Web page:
Philosophy is a form of life itself. What we witness today is a separation of philosophy from life because in our atomised, analytical society everything is separated from everything else. No wonder culture atrophies. In a society in which everything is separated and analysed ad nauseam, philosophy is on one shelf and life is on another shelf-and indeed so often life is on a shelf. When I talk about the relevance of philosophy for life, I think I am not alone.
In his book Small Is Beautiful, E.F Schumacher emphasises very strongly that the most important task for our times is not so much an economic reconstruction, although this is vital and necessary, but what he calls a metaphysical reconstruction or a religious reconstruction-looking deeper into our philosophical and metaphysical foundations and seeing what has gone wrong. In this sense philosophy is vital, because many of our problems stem from the fact that we started to look at the universe in too limited a way from the seventeenth century on. The metaphor of the universe as a clock-like mechanism has constricted not only the meaning of the universe and the meaning of cosmos for us, but also the meaning of our own life. We have somehow strangled ourselves.
So what I am trying to do in Eco-philosophy and other books is to look for alternative philosophical and metaphysical foundations. We have to realise that the mechanistic way is only one way and not the best one. It is pernicious nowadays. Although it has brought great material rewards, it is counterproductive in the long run. We have to create another matrix, another architecture around which we can weave reality and the cosmos. It must be an architecture of the cosmos within which our life can breathe, and thereby our philosophy will be life-enhancing. We need to establish a symbiotic relationship with the cosmos and other forms of life. This cannot be done within the mechanistic universe which splits and disintegrates everything in the mortuary of our analytical thinking.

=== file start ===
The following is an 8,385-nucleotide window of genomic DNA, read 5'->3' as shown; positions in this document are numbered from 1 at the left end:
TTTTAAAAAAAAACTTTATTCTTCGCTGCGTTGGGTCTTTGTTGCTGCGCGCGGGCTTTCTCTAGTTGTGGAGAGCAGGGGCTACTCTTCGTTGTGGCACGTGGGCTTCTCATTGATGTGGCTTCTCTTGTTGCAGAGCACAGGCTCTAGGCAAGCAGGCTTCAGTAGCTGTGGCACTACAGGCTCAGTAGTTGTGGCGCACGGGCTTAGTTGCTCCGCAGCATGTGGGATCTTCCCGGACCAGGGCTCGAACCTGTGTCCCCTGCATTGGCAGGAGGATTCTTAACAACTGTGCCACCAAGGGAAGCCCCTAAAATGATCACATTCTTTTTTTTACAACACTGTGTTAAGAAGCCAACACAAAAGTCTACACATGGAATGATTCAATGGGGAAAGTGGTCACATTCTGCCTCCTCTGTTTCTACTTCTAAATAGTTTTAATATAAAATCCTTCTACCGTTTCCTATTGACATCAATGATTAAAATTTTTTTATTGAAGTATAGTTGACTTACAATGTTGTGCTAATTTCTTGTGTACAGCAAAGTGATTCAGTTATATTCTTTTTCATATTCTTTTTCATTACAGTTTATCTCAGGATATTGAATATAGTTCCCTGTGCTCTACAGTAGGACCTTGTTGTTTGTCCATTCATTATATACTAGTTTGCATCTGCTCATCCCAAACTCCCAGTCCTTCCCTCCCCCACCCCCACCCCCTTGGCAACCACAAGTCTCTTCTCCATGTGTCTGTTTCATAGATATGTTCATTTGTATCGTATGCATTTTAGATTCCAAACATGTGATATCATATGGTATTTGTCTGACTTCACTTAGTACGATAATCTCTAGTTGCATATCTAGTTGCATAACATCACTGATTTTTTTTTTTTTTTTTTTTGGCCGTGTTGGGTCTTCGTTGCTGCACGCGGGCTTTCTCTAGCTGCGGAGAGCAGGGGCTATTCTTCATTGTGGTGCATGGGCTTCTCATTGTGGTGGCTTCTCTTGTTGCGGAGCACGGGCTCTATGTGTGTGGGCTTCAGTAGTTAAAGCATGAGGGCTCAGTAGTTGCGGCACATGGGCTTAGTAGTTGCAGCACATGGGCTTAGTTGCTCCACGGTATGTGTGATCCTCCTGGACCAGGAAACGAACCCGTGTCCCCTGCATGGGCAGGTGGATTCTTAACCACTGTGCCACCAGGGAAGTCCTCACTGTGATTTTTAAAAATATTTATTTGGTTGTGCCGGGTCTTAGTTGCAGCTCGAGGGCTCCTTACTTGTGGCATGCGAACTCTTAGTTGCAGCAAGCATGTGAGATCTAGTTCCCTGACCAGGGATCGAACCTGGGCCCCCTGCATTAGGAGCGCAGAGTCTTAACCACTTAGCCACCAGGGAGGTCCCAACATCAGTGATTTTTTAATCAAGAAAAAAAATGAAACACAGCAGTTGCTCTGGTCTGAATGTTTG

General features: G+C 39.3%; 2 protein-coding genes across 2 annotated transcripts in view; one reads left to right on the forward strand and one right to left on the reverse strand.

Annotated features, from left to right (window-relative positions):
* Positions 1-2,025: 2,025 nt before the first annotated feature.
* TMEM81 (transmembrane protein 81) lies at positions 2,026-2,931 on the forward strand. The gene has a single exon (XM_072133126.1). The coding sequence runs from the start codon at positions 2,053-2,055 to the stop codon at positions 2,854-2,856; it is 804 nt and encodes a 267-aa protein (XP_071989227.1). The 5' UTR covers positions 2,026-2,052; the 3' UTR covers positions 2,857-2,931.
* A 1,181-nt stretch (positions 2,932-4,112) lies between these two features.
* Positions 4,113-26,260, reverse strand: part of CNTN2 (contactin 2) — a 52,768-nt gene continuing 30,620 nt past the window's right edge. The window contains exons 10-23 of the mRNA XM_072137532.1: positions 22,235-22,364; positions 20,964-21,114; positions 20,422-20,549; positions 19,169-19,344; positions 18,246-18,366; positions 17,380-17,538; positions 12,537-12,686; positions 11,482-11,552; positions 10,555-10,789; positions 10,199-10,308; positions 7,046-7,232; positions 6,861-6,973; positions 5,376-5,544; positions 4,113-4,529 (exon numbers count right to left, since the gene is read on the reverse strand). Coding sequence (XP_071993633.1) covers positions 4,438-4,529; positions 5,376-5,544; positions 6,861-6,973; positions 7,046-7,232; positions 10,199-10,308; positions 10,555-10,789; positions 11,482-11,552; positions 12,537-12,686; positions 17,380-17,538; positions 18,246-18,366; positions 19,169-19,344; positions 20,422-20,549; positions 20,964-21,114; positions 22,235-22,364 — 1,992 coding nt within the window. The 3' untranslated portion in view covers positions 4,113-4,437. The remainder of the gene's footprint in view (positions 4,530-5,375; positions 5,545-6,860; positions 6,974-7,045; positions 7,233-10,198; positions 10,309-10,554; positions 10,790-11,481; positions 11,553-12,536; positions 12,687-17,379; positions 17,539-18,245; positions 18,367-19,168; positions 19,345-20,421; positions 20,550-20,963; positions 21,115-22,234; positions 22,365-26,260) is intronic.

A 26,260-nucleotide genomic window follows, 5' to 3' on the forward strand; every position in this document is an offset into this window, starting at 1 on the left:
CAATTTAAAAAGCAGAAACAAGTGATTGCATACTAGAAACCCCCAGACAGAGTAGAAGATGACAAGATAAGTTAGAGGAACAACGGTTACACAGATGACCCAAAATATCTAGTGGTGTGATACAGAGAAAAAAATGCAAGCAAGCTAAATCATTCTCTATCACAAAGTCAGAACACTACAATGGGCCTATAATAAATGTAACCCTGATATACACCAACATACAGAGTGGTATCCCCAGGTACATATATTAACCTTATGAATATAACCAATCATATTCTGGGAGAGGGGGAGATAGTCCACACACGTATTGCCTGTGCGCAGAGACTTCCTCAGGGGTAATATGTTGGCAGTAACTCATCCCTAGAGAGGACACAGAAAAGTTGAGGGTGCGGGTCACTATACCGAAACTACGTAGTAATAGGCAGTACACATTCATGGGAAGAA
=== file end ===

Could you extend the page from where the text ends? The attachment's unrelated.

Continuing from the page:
Life-enhancing philosophy is one that tries to bring to bear such a conception of the universe which is home for Man. In it, we are part of the flowering of the great blossom of evolution. Within such a conception of the universe, we are not pitted against other forms of life and especially we are not pitted against each other. On top of the mechanistic conception of the universe, we have grafted Social Darwinism, "homo hominae lupus est," man is wolf to a man. And those two conceptions, which are philosophical par excellence, are working towards our own undoing.
What I am saying is the following. Our philosophical roots are not nourishing us any more. They are responsible for our plight. We'll have to change those roots, this whole foundation, so that it becomes again a tree that is nourishing us, that connects us with the universe, with other forms of life, and with our ultimate destiny which some call God. We cannot live in a shattered, meaningless universe. Human being craves for meaning and this meaning is part of our nature. So rethinking our foundations is not only an intellectual exercise, it is part of the quest for meaning. It is our existential necessity.